Currently Viewing:
Newsroom
Currently Reading
Depression Among Cancer Caregivers Can Lead to Health Problems
July 05, 2017 – AJMC Staff
Immuno-Oncology Drug, AM0010, Is Effective in Treating Advanced Pancreatic Cancer
July 04, 2017 – Alison Rodriguez
New Flow Cytometry-Based Test Approved for Certain Leukemias and Lymphomas
July 03, 2017 – Surabhi Dangi-Garimella, PhD
This Week in Managed Care: June 30, 2017
June 30, 2017
Most Read News (So Far) of 2017
June 30, 2017 – Laura Joszt
Novel Antibody May Restore Immune Response to Rituximab for CLL
June 29, 2017 – Christina Mattina
Evidence-Based Oncology™ Looks at Increasing Use of Palliative Care
June 29, 2017
Radiotherapy Reduces Risk of Breast Cancer Mortality, Increases Risks of Other Cancers
June 29, 2017 – Alison Rodriguez
Hypofractionated Radiation Proves Effective as Prostate Cancer Therapy
June 28, 2017 – Christina Mattina

Depression Among Cancer Caregivers Can Lead to Health Problems

AJMC Staff
A collaborative research study, based on survey results gathered by the American Cancer Society, has found a correlation between depressive symptoms in cancer caregivers and a decline in their physical health.
A collaborative research study among researchers at the American Cancer Society, Memorial Sloan Kettering Cancer Center (MSKCC), and the University of Miami has found a correlation between depressive symptoms in cancer caregivers and a decline in their physical health.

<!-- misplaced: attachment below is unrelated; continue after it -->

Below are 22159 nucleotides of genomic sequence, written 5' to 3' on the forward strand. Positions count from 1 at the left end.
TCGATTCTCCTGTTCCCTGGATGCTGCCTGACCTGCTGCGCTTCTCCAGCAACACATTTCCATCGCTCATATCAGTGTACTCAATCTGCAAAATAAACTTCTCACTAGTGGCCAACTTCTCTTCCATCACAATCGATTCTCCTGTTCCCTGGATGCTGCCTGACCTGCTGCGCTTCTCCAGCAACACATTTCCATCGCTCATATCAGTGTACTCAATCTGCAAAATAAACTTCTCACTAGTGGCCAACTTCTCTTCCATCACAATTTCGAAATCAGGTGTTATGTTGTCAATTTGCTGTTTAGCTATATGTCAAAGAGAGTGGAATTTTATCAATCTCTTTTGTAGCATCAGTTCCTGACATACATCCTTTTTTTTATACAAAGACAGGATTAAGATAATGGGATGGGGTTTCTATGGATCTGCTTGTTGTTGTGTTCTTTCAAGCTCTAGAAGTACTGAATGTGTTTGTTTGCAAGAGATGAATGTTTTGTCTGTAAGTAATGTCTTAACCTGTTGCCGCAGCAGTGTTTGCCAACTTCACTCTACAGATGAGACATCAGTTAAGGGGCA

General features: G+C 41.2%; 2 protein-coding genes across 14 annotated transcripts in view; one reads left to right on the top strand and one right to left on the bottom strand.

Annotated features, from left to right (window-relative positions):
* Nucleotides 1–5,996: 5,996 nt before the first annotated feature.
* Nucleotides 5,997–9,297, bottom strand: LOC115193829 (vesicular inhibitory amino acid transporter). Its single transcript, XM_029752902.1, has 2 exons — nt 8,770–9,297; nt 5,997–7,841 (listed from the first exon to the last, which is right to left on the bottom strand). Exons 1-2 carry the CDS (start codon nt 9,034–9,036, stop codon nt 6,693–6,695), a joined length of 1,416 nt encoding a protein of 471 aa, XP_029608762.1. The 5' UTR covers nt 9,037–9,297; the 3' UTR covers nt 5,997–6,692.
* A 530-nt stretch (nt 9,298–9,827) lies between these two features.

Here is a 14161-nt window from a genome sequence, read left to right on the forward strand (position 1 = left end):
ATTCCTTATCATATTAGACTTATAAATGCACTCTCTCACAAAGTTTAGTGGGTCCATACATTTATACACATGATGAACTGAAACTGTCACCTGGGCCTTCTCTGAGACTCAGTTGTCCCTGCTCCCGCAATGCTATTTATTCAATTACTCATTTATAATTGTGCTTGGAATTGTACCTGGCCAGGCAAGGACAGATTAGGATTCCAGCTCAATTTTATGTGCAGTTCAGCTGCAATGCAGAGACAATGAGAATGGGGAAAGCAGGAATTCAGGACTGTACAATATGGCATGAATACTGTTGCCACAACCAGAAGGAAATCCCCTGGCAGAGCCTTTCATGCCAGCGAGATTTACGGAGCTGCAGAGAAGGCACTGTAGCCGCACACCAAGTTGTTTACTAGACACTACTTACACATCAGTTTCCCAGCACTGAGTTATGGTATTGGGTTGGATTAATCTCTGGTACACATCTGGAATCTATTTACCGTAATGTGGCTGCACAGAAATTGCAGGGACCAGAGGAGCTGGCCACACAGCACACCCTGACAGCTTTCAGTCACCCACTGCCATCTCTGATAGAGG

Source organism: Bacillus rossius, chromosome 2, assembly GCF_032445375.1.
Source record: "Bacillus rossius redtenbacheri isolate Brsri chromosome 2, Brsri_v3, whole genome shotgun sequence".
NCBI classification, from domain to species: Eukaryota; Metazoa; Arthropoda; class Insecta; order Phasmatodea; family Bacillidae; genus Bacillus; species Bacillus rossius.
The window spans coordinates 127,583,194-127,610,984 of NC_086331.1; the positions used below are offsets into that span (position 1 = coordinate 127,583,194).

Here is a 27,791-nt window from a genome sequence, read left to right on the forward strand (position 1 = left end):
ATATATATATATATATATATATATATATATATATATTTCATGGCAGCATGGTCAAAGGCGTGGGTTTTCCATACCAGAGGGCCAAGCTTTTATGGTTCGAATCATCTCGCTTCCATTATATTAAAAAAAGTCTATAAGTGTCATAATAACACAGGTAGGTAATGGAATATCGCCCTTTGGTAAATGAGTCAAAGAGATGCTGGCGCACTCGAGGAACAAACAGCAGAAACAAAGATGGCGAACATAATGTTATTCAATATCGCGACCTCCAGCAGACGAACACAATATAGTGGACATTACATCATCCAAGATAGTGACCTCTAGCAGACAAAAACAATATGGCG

The study included data from 664 caregivers (mean age, 53.2 years) across the nation who were classified based on the number of years after their family members’ cancer diagnosis: 2 years (T1), 5 years (T2), and 8 years (T3). These were survey results from the American Cancer Society’s National Quality of Life Survey for Caregivers. The study outcome was physical health of the caregiver, which was assessed from T1 through T3. Self-reporting predictors at T1 included demographics (age, sex, education, income, relationship to patient, and employment status), patient cancer severity, and caregiver psychosocial factors (caregiving stress, caregiving esteem, social support, and depressive symptoms).

While in the early years (T1) caregivers reported slightly better physical health than the control population, this advantage declined over 6 years. A significant determinant of a caregiver’s initial physical health included demographic factors, patient cancer severity, and T1 caregiving stress (P ≤ .03). However, while depressive symptoms were unrelated to the caregiver’s initial physical health, they predicted a decline in health (P = .004).

“Adverse effects of depression on physical health have been well-documented in the general population,” the authors write. “These findings extend evidence to the cancer caregiving context, known to have many psychosocial stressors and challenges, and highlight the importance of depression specifically to caregivers’ premature physical health decline.”

“Identifying caregivers in need, and connecting these caregivers to effective and accessible psychosocial services, are imperative next steps to improve comprehensive care for families facing cancer,” said study author Kelly M. Shaffer, PhD, of MSKCC.

 
Copyright AJMC 2006-2020 Clinical Care Targeted Communications Group, LLC. All Rights Reserved.
x
Welcome the the new and improved AJMC.com, the premier managed market network. Tell us about yourself so that we can serve you better.
Sign Up